Feb 12/19 Basic Editing

Review of challenge submissions (30 – 40 min)

Quiz (Bill 10 to 15 min): 1: How do you view your pictures – smart phone – computer/laptop – stand alone flat-panel/TV – framed print on wall. 2: How concerned are you about composition and final quality. 3: Are you concerned about computer storage and file management (Henri to compile results)

Break (10 min)

Example of image preparation and post processing. (Jim). Cloning demo (Henri)

Loral’s snowy owl example. Automatic metering problems. Simple dynamic range problems and how to fix them. (Henri)

Where can I find my pictures with “File Manager” (Windows) or “Finder” (Mac). Suggestions for organizing images and storing them elsewhere. External Hard Drives, Cloud Storage. (Henri and Bill)

Exposure problem demonstration

The image below was submitted by Loral shortly after our last meeting on Jan 22.

Camera tries to expose for bright sky, not the bird itself

The problem above is an under exposed subject against a bright sky. In automatic, the camera tries to render detail in the sky, not the bird. To set the exposure the camera thinks in terms of brightness and sets aperture and shutter speed to achieve a grey-blue sky. This causes the bird’s detail to be dull and unattractive. You can choose to put your camera on “Manual” and make a guess at how much to overexpose. The other option is to leave your camera on automatic and make this simple fix in your editing software afterwards. You do this by fixing the “Brightness” slider in your editing program, as in the two images below.

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With the owl now properly exposed but the sky is washed out almost completely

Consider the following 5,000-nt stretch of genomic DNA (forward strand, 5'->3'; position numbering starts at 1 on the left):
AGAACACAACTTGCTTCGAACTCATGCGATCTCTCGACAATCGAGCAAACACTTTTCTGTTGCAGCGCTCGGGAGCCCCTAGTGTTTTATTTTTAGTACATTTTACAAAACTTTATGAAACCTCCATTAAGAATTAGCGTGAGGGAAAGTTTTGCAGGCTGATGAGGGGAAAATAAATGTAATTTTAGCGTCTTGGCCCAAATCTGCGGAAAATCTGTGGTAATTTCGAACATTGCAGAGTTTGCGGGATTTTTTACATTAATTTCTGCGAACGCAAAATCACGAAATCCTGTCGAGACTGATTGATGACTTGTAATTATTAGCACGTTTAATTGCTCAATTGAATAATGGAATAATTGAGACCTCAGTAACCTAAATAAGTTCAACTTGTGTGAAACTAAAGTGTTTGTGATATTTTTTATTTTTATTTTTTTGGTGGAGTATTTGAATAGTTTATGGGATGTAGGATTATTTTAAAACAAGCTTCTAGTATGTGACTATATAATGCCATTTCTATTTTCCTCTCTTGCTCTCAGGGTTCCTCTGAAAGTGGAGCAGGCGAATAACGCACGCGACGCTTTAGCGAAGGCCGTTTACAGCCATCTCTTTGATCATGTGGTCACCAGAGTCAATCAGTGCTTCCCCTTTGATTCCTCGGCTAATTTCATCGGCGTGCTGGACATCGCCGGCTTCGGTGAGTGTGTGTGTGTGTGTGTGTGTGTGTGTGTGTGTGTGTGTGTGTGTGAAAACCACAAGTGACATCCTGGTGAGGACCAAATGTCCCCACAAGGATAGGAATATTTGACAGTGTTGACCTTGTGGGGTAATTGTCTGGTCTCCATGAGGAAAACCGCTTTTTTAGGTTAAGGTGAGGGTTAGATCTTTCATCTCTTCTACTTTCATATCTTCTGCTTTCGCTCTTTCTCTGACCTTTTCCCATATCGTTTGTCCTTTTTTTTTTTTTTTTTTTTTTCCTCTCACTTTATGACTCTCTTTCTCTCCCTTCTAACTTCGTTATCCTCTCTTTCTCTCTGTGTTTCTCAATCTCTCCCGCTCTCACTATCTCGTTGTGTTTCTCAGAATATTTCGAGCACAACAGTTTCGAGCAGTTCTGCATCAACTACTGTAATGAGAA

Another way to look at this problem picture is through the brightness histogram. You do this by selecting the levels tool.

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Select the Pure White sample dropper and drag the dropper over to the whitest part of the owl then click.

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The final image has quite a different look with much more nuanced detail in the bird itself

Below a comparison of both methods. The first method is loses a bit more detail than the second one. Notice the retention of pale blue in the sky. Although some people find this too artificial looking. To get a more realistic look, you have to go to much greater length.

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Where are my photos actually located on my Mac

Some users have trouble organizing their images, and would like to have a more structured file system with directory and file names that are understandable by humans. This becomes especially critical if you want to archive images away from your Mac Book for Hard Drive space reasons, or just to reduce the clutter.

Apple has a File Manager called “Finder”. You find it in the bottom left hand corner of your taskbar. The Icon looks like this:

Here are a few screenshots from my ancient 15 year old Mac Mini. I use CANON software to transfer my images from my camera to the computer. It typically creates directories named with the dates tamp ( such as 2019-04-28) This series of screen shots shows how to locate directories and rename them using Apple’s “Finder”

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